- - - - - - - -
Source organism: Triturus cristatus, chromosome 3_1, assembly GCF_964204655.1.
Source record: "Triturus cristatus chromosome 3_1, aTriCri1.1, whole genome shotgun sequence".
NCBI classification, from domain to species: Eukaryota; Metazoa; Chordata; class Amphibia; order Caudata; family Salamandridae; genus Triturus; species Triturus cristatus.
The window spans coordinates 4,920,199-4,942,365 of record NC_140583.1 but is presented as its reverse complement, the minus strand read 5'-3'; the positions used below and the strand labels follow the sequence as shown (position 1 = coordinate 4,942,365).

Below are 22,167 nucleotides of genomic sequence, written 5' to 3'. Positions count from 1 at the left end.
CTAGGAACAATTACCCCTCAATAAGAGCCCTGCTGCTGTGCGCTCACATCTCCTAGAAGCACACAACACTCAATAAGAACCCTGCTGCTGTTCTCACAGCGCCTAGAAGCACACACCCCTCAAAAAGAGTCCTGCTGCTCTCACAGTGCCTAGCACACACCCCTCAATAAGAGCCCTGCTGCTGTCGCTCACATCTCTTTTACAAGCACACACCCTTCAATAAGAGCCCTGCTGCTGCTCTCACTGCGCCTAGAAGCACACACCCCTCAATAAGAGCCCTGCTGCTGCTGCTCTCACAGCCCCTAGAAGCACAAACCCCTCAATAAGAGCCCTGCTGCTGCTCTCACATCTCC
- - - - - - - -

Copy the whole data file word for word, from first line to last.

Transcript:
Source organism: Triturus cristatus, chromosome 3_1, assembly GCF_964204655.1.
Source record: "Triturus cristatus chromosome 3_1, aTriCri1.1, whole genome shotgun sequence".
NCBI classification, from domain to species: Eukaryota; Metazoa; Chordata; class Amphibia; order Caudata; family Salamandridae; genus Triturus; species Triturus cristatus.
The window spans coordinates 4,920,199-4,942,365 of record NC_140583.1 but is presented as its reverse complement, the minus strand read 5'-3'; the positions used below and the strand labels follow the sequence as shown (position 1 = coordinate 4,942,365).

Below are 22,167 nucleotides of genomic sequence, written 5' to 3'. Positions count from 1 at the left end.
CTAGGAACAATTACCCCTCAATAAGAGCCCTGCTGCTGTGCGCTCACATCTCCTAGAAGCACACAACACTCAATAAGAACCCTGCTGCTGTTCTCACAGCGCCTAGAAGCACACACCCCTCAAAAAGAGTCCTGCTGCTCTCACAGTGCCTAGCACACACCCCTCAATAAGAGCCCTGCTGCTGTCGCTCACATCTCTTTTACAAGCACACACCCTTCAATAAGAGCCCTGCTGCTGCTCTCACTGCGCCTAGAAGCACACACCCCTCAATAAGAGCCCTGCTGCTGCTGCTCTCACAGCCCCTAGAAGCACAAACCCCTCAATAAGAGCCCTGCTGCTGCTCTCACATCTCC